This was the gist of a letter sent by Russian foreign minister Sergei Sazonov to the Russian ambassador in London, Count Alexander Konstantinovich Benckendorff, on April 15, 1914, in which Sazonov observed:
The English, filled with their old insular mistrustfulness, must not lose sight of the fact that they will one day find themselves under the inexorable necessity of taking an active part in the struggle against Germany, if she undertakes a war, the only aim of which can be to tilt the balance of power in Europe in her own favor. Is it not better from every point of view to secure oneself in advance… by an act of political farsightedness which would make an end of the steadily growing ambitions of Germany?
The following day, the Russian naval minister broached the idea of Russia buying the dreadnoughts with the British ambassador to St. Petersburg, Sir George Buchanan. The Russians also called on their French friends to act as intermediaries and present the Russian case for an Anglo-Russian naval convention, possibly followed by a full alliance. In the second half of April, King George V and British foreign secretary Edward Grey were due to visit Paris, where President Poincare, Premier Viviani, and foreign minister Gaston Doumergue would make the Russian case.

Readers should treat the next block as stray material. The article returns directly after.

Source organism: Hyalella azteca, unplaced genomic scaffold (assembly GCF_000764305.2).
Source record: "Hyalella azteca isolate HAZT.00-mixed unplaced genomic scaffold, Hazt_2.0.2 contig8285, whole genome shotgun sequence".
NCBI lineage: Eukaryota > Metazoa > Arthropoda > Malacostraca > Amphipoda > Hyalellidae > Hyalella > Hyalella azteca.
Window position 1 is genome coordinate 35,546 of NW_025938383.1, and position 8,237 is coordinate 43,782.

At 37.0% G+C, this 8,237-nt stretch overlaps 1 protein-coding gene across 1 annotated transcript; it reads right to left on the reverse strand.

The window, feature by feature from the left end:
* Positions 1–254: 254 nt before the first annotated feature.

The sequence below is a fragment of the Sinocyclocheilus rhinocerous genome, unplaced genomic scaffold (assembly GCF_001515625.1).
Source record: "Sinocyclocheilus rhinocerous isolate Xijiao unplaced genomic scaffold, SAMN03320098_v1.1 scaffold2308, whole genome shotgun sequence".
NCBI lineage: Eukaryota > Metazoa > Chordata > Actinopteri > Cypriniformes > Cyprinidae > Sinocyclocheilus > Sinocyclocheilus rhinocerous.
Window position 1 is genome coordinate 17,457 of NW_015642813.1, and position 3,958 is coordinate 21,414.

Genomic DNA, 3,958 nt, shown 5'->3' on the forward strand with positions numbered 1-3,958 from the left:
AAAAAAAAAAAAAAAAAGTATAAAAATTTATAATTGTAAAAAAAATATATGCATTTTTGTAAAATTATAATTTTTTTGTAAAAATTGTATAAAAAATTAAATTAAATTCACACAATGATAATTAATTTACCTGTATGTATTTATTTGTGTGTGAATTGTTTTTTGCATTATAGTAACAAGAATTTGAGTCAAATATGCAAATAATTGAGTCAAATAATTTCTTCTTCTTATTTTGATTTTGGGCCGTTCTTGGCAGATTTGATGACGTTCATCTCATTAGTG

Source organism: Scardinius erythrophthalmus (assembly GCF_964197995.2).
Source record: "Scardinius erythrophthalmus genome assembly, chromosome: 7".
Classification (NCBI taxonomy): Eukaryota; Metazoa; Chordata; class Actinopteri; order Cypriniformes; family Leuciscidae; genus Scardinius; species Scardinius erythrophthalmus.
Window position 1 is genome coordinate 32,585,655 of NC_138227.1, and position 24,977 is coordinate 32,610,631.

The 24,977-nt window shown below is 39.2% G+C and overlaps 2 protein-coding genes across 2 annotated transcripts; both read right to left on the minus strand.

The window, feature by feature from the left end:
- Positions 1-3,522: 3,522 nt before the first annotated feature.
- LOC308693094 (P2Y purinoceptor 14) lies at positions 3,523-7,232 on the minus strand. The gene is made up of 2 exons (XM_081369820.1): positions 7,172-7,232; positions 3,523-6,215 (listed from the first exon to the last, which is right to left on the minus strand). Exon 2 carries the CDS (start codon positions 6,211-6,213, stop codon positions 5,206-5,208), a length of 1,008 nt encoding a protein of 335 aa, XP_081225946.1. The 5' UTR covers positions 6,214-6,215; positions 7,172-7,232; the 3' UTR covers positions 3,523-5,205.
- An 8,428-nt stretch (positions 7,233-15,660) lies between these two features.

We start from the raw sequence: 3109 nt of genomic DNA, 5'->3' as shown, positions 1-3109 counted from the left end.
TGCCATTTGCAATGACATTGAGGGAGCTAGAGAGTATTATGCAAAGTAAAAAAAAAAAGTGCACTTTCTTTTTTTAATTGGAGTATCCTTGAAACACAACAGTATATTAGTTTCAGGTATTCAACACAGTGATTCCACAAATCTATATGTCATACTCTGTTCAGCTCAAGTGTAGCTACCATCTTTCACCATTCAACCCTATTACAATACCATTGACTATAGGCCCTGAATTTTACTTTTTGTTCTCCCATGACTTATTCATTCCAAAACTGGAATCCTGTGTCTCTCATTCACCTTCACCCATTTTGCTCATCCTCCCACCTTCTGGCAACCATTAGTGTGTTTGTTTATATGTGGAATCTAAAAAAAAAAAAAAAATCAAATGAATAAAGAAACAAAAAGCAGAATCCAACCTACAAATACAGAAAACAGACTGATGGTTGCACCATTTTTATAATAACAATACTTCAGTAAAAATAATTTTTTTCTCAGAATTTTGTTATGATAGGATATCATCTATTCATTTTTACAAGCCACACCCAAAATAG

The British, ambivalent as always, were distinctly lukewarm about the proposed naval convention with Russia, but some progress was made: Grey agreed to the idea in principle in April, and on May 19, 1914, he met with Benckendorff and the French ambassador Paul Cambon back in London, apparently to set up preliminary negotiations between the British and Russian admiralties. Meanwhile on April 27 British undersecretary for foreign affairs Sir Arthur Nicolson noted: “I know the French are haunted with the same apprehension—that if we do not try to tighten up ties with Russia she may become weary of us and throw us overboard. In that case we should be in an exceedingly awkward position, as she could cause us an infinity of annoyance, to put it mildly, in the Mid and Far East, without our being in any way able to retaliate.”
But as always diplomacy proceeded at a sedate pace, and was swiftly overtaken by events following the assassination of the Archduke Franz Ferdinand on June 28, 1914 (there was no more need for a convention when Russia and Britain were allied in an actual war against Germany). That’s not to say that the negotiations had no result. In the final months of peace German newspapers caught wind of the rumored Anglo-Russian Naval Convention, further stoking German paranoia about “encirclement” by the Triple Entente. Like Russia’s Great Military Program and planned Black Sea buildup, ironically the negotiations for a naval convention with Britain managed to inflame German fears without adding appreciably to Russian security.